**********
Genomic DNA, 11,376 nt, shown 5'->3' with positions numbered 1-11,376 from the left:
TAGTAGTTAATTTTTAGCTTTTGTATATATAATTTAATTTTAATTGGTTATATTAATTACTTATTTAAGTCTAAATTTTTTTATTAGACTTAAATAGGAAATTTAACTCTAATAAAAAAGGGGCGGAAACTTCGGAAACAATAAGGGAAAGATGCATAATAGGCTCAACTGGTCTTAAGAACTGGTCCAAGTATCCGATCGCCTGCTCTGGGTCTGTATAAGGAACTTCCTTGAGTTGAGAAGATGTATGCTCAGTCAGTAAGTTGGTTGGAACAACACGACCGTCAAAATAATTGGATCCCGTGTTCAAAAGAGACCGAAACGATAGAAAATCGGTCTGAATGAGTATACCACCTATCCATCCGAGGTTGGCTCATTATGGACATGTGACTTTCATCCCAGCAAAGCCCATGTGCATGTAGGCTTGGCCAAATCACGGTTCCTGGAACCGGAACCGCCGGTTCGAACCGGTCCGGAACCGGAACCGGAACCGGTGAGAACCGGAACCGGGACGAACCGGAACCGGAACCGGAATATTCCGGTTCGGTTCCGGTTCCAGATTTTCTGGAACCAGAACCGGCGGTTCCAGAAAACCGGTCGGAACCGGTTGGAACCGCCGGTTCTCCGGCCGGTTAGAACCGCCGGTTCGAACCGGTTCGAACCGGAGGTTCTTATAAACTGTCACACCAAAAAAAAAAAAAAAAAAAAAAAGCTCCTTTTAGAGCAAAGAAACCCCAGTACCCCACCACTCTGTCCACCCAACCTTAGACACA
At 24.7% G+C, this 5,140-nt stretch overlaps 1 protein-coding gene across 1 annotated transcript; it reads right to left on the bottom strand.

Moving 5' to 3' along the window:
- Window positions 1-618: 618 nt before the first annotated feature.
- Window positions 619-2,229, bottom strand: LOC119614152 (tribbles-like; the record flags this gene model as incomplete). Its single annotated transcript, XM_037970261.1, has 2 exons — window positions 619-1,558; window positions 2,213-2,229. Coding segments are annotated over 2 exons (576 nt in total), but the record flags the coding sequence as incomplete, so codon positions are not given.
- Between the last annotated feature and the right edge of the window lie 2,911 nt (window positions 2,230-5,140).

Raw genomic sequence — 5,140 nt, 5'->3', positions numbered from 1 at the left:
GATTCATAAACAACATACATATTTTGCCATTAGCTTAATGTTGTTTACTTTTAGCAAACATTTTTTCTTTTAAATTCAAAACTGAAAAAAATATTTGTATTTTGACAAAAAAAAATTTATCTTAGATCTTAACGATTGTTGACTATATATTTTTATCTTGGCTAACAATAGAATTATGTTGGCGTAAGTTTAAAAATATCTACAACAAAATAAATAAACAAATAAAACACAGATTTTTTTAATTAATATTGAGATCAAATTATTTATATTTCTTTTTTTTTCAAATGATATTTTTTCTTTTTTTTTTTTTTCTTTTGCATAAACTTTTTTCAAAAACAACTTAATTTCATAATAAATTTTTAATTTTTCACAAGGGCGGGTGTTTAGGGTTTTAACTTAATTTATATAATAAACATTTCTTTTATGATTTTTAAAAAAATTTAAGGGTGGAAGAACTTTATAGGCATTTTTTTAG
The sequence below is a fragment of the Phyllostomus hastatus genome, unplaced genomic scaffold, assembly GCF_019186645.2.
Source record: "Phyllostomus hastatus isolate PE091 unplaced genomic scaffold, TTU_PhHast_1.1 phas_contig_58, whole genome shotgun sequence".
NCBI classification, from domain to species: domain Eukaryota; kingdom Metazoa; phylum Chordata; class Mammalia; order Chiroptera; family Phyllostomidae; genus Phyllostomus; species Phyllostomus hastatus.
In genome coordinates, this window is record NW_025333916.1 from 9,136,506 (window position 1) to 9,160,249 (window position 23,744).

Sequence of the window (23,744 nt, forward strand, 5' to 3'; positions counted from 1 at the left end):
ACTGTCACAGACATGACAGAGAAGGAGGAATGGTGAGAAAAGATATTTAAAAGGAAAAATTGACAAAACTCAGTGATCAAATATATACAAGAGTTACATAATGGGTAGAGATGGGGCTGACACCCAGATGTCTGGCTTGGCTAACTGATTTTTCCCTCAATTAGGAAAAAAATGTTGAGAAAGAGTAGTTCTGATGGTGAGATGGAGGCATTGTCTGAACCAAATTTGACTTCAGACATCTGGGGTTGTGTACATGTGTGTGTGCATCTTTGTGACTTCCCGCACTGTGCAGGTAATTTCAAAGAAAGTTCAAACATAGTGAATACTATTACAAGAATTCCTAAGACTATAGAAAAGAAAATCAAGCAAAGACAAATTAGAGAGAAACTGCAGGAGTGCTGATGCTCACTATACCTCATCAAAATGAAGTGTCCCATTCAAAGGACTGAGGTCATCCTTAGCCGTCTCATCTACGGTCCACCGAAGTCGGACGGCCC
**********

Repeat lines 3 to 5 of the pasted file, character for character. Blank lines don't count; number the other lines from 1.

At 24.7% G+C, this 5,140-nt stretch overlaps 1 protein-coding gene across 1 annotated transcript; it reads right to left on the bottom strand.

Moving 5' to 3' along the window:
- Window positions 1-618: 618 nt before the first annotated feature.